2010 Chicago Bears Vs. 2006 Bears: Who's The Better Team?

Andrew ChadwickContributor IDecember 2, 2010

2010 Chicago Bears Vs. 2006 Bears: Who's The Better Team?

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    CHICAGO - NOVEMBER 28: Devin Hester #23 of the Chicago Bears breaks for a first down run of 39 yards after a catch pursued by Stewart Bradley #55 and Dimitri Patterson #23 of the Philadelphia Eagles at Soldier Field on November 28, 2010 in Chicago, Illino
    Jonathan Daniel/Getty Images

    Behind strong defense, dynamic special teams and an increasingly productive offense, the Chicago Bears, for the first time since 2006, are poised to make a playoff appearance.  In many ways, this 2010 squad resembles the Super Bowl bound Bears of 2006.  Both teams boast strong defenses, excellent special teams and, at times, unpredictable offenses.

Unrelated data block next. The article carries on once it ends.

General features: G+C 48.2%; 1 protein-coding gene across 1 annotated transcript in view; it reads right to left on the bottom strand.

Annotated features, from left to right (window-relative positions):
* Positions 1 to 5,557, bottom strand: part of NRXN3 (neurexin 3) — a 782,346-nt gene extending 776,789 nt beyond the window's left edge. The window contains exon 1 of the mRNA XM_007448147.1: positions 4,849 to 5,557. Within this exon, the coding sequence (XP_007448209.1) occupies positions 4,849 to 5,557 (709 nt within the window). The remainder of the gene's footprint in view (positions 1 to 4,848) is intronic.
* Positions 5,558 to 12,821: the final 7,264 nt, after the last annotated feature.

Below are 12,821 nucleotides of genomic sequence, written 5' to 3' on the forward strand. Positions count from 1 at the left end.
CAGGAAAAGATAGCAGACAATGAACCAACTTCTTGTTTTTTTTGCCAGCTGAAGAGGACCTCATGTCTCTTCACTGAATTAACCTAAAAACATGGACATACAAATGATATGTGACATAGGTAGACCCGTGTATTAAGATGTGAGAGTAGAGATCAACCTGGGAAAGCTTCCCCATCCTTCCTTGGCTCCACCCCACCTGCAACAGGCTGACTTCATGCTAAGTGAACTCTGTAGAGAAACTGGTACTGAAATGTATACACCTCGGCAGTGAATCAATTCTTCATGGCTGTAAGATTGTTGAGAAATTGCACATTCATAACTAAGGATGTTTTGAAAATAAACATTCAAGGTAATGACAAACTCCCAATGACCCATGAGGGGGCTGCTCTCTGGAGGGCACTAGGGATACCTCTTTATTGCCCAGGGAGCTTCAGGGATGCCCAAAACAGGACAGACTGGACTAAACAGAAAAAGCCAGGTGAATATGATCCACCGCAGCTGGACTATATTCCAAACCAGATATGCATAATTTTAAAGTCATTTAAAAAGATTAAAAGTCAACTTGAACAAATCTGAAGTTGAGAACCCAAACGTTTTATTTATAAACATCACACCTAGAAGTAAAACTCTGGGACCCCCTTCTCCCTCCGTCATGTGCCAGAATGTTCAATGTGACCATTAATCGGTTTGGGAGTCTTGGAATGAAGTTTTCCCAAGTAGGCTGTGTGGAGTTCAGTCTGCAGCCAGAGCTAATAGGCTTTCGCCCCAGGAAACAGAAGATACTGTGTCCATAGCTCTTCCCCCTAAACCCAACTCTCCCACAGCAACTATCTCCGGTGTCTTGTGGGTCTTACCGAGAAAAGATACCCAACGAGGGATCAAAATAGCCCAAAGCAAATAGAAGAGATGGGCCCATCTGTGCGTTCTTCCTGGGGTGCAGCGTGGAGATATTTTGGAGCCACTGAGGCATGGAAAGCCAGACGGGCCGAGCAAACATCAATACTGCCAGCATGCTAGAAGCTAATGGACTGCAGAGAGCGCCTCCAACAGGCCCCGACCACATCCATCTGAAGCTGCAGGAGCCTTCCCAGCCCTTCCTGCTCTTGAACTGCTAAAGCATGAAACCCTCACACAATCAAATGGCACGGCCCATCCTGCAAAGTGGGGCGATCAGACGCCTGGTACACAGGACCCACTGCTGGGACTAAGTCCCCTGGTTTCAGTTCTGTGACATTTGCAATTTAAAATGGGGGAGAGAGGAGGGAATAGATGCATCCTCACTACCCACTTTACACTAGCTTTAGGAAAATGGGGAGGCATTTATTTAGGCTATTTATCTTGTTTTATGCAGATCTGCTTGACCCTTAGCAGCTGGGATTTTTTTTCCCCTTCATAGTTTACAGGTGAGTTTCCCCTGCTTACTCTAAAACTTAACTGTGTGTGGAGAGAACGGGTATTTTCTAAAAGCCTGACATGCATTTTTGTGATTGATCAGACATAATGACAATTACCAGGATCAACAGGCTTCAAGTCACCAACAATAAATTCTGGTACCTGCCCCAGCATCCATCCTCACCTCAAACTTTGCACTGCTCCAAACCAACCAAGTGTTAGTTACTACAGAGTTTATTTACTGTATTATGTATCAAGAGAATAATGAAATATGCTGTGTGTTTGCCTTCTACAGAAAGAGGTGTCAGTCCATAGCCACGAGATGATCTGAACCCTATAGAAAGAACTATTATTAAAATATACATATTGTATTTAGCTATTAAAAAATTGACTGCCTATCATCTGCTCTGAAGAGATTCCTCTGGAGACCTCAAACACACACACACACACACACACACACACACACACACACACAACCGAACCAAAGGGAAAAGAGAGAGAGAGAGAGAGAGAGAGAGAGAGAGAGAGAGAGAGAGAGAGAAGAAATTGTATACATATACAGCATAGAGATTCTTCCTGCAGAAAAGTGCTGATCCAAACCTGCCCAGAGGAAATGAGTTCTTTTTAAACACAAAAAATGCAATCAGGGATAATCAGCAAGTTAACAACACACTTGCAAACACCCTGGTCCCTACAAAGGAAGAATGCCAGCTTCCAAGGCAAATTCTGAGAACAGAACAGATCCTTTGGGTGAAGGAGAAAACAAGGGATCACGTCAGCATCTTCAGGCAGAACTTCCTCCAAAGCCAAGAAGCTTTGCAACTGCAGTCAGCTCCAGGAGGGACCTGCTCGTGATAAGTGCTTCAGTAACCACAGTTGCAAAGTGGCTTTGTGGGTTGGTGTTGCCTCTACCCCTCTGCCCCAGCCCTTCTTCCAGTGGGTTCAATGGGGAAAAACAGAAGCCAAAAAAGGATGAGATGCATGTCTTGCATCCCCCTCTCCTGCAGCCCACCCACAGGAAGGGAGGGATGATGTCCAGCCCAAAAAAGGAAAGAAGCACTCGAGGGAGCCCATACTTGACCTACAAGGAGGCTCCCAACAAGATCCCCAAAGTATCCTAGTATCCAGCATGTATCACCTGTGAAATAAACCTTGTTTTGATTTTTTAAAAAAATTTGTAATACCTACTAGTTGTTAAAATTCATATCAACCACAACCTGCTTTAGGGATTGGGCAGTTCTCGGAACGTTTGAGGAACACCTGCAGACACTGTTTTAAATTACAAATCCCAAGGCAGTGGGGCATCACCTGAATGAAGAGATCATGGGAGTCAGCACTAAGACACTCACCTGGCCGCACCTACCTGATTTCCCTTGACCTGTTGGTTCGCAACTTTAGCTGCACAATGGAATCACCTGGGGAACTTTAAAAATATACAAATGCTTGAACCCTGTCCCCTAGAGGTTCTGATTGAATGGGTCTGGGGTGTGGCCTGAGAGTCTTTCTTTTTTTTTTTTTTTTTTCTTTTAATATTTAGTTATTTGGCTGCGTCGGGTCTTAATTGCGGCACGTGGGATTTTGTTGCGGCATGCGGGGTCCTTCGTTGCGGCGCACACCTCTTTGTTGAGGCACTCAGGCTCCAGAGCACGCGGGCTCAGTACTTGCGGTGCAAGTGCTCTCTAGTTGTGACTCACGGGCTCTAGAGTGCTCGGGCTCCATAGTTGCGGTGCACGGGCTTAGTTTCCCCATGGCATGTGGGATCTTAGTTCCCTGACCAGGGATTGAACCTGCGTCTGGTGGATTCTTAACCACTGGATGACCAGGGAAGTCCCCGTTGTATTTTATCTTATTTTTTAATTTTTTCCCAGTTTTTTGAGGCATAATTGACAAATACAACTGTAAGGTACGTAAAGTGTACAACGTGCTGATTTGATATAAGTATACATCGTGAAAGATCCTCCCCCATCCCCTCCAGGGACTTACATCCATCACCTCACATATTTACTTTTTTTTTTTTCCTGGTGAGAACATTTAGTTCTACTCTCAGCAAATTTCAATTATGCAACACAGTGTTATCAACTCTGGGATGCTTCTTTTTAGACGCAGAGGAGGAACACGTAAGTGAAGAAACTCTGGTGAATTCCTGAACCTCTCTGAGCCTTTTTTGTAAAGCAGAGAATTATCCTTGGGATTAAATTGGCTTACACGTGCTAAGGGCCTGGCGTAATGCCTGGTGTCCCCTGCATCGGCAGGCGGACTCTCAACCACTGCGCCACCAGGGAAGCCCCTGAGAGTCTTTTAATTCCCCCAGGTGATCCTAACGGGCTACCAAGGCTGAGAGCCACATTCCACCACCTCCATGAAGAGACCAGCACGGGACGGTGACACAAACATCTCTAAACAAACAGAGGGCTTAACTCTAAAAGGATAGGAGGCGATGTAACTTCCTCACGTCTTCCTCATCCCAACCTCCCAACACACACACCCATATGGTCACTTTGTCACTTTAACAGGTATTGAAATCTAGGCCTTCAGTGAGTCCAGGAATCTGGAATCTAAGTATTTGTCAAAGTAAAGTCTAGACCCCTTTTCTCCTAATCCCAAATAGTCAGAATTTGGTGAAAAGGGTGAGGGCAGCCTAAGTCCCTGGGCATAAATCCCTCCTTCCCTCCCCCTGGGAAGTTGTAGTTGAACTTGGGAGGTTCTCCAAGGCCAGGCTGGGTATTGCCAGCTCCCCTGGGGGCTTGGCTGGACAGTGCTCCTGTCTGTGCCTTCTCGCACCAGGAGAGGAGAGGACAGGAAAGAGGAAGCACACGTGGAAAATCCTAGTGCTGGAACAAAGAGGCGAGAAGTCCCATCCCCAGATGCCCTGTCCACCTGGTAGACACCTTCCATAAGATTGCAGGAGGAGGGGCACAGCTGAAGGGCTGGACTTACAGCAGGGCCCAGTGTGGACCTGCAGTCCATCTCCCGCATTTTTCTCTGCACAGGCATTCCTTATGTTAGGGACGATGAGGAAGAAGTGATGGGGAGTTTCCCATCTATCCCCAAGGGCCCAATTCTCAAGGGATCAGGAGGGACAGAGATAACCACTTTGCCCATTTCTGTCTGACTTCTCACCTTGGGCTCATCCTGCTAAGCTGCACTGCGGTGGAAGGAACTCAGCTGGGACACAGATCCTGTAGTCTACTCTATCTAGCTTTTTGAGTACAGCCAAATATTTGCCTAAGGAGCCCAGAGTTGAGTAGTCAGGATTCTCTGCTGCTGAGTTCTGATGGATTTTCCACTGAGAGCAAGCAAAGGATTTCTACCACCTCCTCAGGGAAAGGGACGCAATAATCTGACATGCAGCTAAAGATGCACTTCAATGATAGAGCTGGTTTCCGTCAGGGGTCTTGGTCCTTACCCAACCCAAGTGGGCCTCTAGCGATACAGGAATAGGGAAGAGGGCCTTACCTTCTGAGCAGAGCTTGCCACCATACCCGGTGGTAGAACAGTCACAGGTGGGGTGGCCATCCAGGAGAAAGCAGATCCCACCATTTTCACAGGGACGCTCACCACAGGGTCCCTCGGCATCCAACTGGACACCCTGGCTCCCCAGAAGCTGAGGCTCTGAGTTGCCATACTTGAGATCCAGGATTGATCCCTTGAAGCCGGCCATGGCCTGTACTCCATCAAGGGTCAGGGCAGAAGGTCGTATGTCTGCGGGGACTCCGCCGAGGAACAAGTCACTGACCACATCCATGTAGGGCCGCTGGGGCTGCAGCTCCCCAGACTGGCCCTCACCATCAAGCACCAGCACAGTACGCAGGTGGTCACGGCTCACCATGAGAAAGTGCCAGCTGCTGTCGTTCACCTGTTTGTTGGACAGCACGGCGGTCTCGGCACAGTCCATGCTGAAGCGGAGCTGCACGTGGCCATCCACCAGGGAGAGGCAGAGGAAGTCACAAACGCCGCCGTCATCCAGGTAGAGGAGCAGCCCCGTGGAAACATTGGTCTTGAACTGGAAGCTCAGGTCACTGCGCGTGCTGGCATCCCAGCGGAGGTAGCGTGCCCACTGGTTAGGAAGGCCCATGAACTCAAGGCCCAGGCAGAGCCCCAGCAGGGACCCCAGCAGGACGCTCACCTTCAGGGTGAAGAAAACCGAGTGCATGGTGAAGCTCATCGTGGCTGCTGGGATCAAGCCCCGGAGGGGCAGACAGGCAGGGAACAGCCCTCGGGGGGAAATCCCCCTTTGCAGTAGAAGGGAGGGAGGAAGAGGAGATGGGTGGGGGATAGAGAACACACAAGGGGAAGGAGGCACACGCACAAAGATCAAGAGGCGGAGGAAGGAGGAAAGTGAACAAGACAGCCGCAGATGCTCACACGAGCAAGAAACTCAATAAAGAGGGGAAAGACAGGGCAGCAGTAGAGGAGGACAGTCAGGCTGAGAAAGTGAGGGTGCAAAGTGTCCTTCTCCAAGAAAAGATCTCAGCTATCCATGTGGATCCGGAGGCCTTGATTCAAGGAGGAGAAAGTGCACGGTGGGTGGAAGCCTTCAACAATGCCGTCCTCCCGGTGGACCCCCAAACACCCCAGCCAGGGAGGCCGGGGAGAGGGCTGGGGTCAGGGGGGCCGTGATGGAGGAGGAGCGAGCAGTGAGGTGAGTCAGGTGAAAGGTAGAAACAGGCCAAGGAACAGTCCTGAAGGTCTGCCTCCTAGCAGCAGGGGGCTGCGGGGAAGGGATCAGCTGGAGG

Considering these similarities, which team is better? 

    To answer this question, let’s examine the offense, defense, special teams and coaching of each squad. 

Offensive Comparison

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    MIAMI GARDENS, FL - FEBRUARY 04:  Runningback Thomas Jones #20 of the Chicago Bears runs with the ball against the Indianapolis Colts during Super Bowl XLI on February 4, 2007 at Dolphin Stadium in Miami Gardens, Florida. The Colts defeated the Bears 29-1
    Jonathan Daniel/Getty Images

    Grossman vs. Cutler:  Although both QBs have similar traits, namely big arms and a propensity for hot and cold streaks, Cutler wins this battle easily.  His mobility and confidence alone give him the edge over Grossman.